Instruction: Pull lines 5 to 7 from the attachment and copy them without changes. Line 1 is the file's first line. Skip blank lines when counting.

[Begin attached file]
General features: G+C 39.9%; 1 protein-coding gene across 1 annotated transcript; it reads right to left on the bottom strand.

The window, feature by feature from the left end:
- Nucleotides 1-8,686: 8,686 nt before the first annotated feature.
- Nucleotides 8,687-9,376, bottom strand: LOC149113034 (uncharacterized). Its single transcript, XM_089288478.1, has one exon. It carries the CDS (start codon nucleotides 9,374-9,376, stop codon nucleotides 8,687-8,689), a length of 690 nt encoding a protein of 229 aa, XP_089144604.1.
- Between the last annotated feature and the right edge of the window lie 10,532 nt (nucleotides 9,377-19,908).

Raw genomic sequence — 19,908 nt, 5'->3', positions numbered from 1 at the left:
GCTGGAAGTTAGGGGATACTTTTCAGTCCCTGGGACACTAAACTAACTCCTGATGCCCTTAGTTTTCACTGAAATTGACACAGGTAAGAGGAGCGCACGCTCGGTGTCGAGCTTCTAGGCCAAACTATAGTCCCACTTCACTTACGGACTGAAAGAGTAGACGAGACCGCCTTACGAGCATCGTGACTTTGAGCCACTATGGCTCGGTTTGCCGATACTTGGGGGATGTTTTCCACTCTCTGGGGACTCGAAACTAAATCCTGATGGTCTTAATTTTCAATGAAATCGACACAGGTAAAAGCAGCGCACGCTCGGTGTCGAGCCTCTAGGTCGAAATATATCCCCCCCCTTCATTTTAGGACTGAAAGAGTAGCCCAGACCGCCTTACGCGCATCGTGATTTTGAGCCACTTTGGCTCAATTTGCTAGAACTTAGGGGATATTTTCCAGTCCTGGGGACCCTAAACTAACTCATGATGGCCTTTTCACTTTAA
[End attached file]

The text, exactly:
- Between the last annotated feature and the right edge of the window lie 10,532 nt (nucleotides 9,377-19,908).

Raw genomic sequence — 19,908 nt, 5'->3', positions numbered from 1 at the left:
GCTGGAAGTTAGGGGATACTTTTCAGTCCCTGGGACACTAAACTAACTCCTGATGCCCTTAGTTTTCACTGAAATTGACACAGGTAAGAGGAGCGCACGCTCGGTGTCGAGCTTCTAGGCCAAACTATAGTCCCACTTCACTTACGGACTGAAAGAGTAGACGAGACCGCCTTACGAGCATCGTGACTTTGAGCCACTATGGCTCGGTTTGCCGATACTTGGGGGATGTTTTCCACTCTCTGGGGACTCGAAACTAAATCCTGATGGTCTTAATTTTCAATGAAATCGACACAGGTAAAAGCAGCGCACGCTCGGTGTCGAGCCTCTAGGTCGAAATATATCCCCCCCCTTCATTTTAGGACTGAAAGAGTAGCCCAGACCGCCTTACGCGCATCGTGATTTTGAGCCACTTTGGCTCAATTTGCTAGAACTTAGGGGATATTTTCCAGTCCTGGGGACCCTAAACTAACTCATGATGGCCTTTTCACTTTAA